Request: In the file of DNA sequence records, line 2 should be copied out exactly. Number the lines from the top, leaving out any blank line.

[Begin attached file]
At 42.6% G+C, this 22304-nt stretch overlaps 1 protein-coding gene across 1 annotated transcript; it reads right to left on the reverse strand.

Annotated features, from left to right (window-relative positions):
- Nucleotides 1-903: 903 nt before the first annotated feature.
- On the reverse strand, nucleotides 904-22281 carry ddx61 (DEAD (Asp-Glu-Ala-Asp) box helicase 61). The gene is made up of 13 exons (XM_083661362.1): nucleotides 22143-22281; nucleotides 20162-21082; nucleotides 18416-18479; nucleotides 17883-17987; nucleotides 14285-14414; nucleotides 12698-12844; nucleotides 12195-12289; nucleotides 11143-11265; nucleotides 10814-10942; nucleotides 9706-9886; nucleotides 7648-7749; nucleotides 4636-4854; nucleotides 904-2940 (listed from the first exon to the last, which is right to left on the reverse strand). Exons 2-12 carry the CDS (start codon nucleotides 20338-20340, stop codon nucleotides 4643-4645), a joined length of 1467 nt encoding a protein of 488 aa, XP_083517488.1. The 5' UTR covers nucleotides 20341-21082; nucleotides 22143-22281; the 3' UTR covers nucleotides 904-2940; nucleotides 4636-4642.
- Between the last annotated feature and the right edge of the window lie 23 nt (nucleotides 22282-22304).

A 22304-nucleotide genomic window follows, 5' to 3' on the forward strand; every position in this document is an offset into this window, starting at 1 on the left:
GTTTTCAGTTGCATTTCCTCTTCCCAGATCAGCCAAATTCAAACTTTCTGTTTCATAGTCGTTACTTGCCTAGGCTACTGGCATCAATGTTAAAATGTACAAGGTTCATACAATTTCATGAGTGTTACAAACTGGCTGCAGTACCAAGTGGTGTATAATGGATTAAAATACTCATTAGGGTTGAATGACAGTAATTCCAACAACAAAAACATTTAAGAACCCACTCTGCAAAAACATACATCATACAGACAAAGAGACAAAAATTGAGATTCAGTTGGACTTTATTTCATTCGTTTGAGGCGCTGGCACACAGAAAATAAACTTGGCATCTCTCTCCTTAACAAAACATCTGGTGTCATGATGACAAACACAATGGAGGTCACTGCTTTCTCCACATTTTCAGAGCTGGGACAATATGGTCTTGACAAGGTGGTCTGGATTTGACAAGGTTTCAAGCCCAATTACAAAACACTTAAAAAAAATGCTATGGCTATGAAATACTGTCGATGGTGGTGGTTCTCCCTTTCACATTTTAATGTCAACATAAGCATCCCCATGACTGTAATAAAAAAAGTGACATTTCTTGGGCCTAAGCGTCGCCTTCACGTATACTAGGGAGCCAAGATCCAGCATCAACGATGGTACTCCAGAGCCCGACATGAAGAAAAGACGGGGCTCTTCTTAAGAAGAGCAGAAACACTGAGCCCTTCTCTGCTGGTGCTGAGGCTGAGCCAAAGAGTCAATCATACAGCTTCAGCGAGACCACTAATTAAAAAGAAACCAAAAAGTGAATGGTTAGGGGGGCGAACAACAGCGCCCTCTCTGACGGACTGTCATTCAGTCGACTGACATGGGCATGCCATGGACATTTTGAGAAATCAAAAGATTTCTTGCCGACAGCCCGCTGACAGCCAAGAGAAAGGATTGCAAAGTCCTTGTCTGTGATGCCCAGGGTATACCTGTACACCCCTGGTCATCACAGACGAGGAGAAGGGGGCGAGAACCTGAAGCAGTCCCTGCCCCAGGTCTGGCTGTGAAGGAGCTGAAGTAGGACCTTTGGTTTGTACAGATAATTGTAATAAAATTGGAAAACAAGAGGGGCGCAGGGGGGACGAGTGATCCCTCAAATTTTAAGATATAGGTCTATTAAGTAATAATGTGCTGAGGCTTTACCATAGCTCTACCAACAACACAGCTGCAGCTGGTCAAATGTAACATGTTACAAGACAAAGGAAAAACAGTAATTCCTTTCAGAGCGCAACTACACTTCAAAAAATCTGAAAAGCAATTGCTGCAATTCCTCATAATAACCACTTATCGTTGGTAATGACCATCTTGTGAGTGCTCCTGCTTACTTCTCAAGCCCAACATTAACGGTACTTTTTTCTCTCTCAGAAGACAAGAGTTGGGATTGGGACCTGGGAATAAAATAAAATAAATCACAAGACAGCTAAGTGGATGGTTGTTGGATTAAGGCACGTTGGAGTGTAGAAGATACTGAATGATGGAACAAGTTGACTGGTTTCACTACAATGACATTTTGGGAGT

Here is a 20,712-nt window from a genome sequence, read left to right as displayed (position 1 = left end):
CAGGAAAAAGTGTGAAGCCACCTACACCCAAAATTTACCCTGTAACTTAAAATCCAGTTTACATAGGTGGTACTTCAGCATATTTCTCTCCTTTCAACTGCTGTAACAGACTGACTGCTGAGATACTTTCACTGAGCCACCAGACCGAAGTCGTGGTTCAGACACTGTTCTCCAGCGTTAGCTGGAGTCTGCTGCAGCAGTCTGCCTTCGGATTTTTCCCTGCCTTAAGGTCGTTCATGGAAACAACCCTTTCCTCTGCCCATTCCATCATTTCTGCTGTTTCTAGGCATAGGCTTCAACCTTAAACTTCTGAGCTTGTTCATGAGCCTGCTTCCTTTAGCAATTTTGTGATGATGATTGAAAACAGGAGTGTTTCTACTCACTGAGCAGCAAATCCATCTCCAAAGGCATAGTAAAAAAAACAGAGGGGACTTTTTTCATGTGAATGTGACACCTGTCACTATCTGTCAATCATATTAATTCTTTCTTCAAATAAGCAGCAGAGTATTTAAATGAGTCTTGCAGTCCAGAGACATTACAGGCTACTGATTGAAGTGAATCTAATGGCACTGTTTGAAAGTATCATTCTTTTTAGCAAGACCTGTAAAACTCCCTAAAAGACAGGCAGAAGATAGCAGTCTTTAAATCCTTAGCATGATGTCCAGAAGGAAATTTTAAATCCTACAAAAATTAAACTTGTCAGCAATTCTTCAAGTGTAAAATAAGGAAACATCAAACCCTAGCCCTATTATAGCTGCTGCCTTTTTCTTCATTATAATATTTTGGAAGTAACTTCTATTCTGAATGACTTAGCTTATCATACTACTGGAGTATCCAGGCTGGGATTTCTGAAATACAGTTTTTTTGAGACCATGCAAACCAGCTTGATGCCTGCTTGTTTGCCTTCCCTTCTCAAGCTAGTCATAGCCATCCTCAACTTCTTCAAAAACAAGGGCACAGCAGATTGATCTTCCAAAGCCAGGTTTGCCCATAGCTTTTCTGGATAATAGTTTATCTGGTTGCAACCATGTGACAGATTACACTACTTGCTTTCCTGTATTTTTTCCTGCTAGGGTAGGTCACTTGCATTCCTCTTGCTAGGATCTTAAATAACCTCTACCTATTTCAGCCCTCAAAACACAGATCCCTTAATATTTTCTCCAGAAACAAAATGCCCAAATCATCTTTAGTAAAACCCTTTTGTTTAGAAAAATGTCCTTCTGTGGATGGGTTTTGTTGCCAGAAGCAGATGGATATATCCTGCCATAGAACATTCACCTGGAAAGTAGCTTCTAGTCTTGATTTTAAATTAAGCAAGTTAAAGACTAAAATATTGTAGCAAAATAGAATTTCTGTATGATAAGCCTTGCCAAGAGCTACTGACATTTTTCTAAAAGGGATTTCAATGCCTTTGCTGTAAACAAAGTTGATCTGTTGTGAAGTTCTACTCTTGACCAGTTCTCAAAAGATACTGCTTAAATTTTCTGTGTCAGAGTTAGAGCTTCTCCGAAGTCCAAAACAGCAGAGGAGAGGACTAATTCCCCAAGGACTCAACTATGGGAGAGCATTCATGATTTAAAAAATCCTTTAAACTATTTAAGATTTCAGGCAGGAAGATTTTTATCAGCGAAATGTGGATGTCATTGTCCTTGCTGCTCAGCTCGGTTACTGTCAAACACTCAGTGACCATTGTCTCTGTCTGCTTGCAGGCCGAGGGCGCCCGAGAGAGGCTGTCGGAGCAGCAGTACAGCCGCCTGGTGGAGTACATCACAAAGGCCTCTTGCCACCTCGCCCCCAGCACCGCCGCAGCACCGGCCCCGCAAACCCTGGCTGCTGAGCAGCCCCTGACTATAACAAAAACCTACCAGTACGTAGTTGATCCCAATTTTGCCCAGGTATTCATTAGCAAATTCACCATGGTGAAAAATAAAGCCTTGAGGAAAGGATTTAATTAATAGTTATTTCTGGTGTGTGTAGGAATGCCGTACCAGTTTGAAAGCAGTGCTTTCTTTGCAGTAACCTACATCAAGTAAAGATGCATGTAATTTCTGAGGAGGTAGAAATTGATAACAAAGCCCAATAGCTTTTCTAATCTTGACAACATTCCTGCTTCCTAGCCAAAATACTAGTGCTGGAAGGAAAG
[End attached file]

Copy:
Annotated features, from left to right (window-relative positions):